Lamps are typically selected for any lighting application by checking their wattage. However, wattage may not be a suitable parameter, given the different types of lamps available in the market.
Standard filament light bulbs, halogen light bulbs, compact fluorescent lamps, fluorescent tubes and LED lamps are some of the options available when choosing a lamp for any specific application. All of these lamps have different wattages, efficiencies and illumination patterns making the choice much more complicated and leading to misinformed decisions.
Wattage measures the amount of energy required to produce light, and is not the correct indicator of a light’s output, making it an ineffective way of choosing suitable lighting. Lumens, on the other hand, measure the amount of light produced and is a good reference point when selecting a lamp.
When shopping for new light bulbs, an energy conscious consumer should be aware of the Lumens rather than the Watts. For instance, in the newer LED light bulbs, it takes far fewer Watts to create just as much light; wattage ratings are therefore no longer as useful.
Before the advent of LED lamps, lamps were chosen on the basis of wattage rather than Lumens. Though commonly misunderstood as the measurement of a light’s 'brightness', Lumens are, in fact, a measurement of the total light 'output' of a lamp. Lumens offer a more accurate measure because this parameter is an indication of the light’s performance regardless of the power source that produces it.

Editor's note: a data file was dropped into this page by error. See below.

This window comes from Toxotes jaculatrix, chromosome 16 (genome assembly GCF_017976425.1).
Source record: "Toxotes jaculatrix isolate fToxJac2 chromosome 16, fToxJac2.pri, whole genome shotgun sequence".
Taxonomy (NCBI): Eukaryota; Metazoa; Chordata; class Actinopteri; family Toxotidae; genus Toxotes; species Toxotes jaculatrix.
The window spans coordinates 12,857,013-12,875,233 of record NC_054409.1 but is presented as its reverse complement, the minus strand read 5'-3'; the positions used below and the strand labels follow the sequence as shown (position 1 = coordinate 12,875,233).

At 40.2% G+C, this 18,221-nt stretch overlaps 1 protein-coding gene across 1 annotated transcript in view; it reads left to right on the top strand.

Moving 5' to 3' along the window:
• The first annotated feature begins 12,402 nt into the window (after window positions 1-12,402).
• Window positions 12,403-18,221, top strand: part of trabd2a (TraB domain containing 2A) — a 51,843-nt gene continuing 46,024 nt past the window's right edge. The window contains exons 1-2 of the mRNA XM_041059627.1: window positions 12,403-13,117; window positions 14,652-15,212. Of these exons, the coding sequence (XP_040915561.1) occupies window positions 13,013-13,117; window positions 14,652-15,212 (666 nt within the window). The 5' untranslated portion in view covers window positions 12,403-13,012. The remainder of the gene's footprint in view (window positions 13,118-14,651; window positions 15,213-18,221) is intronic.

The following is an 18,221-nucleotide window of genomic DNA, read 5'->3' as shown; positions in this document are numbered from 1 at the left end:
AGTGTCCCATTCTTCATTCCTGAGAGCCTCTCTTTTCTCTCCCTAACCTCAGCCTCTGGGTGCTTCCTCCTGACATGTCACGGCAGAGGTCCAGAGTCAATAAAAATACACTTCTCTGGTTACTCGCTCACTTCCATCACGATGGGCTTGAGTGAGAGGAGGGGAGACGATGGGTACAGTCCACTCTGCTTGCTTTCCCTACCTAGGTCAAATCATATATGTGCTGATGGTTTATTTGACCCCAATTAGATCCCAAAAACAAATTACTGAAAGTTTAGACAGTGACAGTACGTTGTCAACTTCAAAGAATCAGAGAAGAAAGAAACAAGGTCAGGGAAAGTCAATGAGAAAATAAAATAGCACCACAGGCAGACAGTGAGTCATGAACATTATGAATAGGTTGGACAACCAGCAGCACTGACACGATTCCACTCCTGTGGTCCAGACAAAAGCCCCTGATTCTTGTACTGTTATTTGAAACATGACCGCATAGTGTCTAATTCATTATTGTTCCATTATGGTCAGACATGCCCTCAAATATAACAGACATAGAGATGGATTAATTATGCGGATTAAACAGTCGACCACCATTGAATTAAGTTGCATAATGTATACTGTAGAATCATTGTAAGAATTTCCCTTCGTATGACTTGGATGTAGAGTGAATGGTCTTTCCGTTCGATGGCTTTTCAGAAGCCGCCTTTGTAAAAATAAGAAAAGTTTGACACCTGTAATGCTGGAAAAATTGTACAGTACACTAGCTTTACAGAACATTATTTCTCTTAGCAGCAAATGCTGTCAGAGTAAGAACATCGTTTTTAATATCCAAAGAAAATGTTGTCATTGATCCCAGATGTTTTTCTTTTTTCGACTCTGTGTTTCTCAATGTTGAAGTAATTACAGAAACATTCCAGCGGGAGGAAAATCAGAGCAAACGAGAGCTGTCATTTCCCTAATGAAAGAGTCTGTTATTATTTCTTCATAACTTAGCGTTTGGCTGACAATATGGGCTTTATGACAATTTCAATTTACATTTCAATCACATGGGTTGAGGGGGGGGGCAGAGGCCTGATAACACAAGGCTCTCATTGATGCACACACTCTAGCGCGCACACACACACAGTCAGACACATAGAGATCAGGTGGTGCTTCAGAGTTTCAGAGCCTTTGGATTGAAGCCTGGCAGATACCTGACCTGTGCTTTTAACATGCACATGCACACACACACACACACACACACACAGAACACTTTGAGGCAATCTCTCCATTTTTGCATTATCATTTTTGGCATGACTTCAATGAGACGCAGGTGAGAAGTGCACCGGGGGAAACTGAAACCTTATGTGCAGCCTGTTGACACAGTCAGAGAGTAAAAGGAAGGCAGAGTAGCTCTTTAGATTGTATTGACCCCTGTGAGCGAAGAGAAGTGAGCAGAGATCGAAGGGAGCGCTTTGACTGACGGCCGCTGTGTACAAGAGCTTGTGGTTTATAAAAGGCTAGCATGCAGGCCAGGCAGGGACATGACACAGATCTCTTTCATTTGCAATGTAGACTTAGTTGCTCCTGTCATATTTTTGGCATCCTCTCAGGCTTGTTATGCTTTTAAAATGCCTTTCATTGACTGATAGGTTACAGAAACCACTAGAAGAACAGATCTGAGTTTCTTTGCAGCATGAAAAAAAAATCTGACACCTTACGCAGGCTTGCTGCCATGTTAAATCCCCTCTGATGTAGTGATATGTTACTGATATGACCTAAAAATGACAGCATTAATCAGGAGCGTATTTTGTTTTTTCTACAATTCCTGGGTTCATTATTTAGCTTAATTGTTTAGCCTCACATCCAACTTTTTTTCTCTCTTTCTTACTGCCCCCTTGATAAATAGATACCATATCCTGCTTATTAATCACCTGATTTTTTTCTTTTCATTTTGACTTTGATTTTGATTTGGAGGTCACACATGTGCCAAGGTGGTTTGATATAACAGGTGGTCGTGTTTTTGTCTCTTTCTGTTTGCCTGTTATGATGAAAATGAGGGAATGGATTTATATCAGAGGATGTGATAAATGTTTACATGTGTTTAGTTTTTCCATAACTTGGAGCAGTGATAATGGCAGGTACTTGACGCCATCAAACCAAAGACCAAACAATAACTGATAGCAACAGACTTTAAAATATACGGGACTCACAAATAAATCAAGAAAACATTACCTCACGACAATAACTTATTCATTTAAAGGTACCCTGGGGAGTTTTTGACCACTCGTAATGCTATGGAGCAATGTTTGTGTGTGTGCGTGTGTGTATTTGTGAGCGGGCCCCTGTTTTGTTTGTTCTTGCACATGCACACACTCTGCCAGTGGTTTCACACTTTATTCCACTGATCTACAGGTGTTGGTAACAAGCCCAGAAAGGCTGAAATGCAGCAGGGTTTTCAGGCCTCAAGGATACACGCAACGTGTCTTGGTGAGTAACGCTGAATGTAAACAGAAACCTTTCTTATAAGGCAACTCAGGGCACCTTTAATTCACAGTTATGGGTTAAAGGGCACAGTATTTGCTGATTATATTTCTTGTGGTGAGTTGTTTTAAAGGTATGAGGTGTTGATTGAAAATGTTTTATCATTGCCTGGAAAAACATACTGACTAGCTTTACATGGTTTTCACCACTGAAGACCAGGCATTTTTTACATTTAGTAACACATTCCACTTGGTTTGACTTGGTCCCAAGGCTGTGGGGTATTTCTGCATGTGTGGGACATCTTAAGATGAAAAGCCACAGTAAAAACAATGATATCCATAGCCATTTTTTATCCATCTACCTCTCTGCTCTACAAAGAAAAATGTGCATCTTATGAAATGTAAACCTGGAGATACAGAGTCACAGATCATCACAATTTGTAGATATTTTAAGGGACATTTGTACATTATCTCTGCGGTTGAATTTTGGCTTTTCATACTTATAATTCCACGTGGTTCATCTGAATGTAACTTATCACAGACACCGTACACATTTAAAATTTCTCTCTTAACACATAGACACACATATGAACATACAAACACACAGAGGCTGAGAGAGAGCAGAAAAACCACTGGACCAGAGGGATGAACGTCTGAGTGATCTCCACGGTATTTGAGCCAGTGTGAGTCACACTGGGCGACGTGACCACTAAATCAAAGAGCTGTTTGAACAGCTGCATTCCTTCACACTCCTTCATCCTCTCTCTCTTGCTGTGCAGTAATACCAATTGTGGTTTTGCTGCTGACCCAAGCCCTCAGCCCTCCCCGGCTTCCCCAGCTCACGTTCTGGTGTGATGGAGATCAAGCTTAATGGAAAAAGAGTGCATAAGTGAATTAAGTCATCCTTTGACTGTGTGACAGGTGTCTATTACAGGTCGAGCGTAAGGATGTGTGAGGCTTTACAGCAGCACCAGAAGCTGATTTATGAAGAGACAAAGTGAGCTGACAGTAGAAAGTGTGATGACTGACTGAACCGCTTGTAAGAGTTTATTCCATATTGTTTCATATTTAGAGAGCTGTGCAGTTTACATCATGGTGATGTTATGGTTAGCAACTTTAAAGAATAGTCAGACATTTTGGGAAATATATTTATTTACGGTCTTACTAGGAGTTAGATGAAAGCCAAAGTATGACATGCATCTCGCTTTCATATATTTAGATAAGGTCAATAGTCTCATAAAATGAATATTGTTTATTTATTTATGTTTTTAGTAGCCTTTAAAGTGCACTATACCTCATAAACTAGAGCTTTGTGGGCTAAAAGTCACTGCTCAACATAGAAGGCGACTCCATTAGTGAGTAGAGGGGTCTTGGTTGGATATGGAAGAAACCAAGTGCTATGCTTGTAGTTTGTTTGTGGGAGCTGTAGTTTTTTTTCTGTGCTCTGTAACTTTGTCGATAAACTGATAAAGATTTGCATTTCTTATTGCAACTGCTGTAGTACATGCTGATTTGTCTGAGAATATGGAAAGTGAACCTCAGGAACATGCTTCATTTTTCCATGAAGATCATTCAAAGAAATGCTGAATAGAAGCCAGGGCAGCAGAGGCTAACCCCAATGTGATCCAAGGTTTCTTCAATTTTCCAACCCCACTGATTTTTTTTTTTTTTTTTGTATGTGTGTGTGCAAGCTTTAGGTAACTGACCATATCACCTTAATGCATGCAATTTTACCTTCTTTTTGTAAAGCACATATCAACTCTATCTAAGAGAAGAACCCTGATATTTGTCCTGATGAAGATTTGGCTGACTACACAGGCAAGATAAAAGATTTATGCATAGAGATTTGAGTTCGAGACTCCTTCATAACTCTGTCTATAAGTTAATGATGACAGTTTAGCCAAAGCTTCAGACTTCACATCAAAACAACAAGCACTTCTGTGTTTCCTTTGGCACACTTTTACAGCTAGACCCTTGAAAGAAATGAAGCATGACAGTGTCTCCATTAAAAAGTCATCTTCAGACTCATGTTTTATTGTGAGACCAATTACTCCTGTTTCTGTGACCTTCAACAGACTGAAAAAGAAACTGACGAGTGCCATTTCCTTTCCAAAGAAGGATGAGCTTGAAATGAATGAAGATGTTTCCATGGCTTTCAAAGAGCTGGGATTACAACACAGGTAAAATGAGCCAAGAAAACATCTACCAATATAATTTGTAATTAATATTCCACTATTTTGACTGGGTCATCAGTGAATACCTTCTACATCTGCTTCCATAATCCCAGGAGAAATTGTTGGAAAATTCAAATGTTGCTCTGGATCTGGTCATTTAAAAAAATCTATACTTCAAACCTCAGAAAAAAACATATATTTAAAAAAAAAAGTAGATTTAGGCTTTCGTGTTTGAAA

LEDs use less wattage than traditional light sources yet can produce an equally bright light. When evaluating LEDs, it is important to consider both Lumens and wattage. ‘Lumens per Watt’ refers to luminous efficacy, which enables an objective comparison of different lamps. The higher the Lumens per Watt, the better the lamp is because it uses less energy to emit the same, or a greater amount of light. This energy efficiency leads to less money spent on electricity costs for the same amount of light output.
Most energy-saving LED lamps have high luminous efficacy along with long life expectancy of up to 50,000 hours. The combined savings from the reduced power consumption and the lower maintenance costs make LEDs a smart investment.
A comparison of different lamps shows that incandescent lamps produce a luminous efficacy of 15Lm/W (lumens per watt); fluorescent lamps generally produce 70Lm/W but have the ability to get to 100Lm/W; and LEDs range from 80Lm/W right up to 160Lm/W.
For a simple and quick calculation to determine light energy savings, head to www.vibelighting.com.au/energy-saving-calculator
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This article was written by Kaila Fulton from ANL Lighting.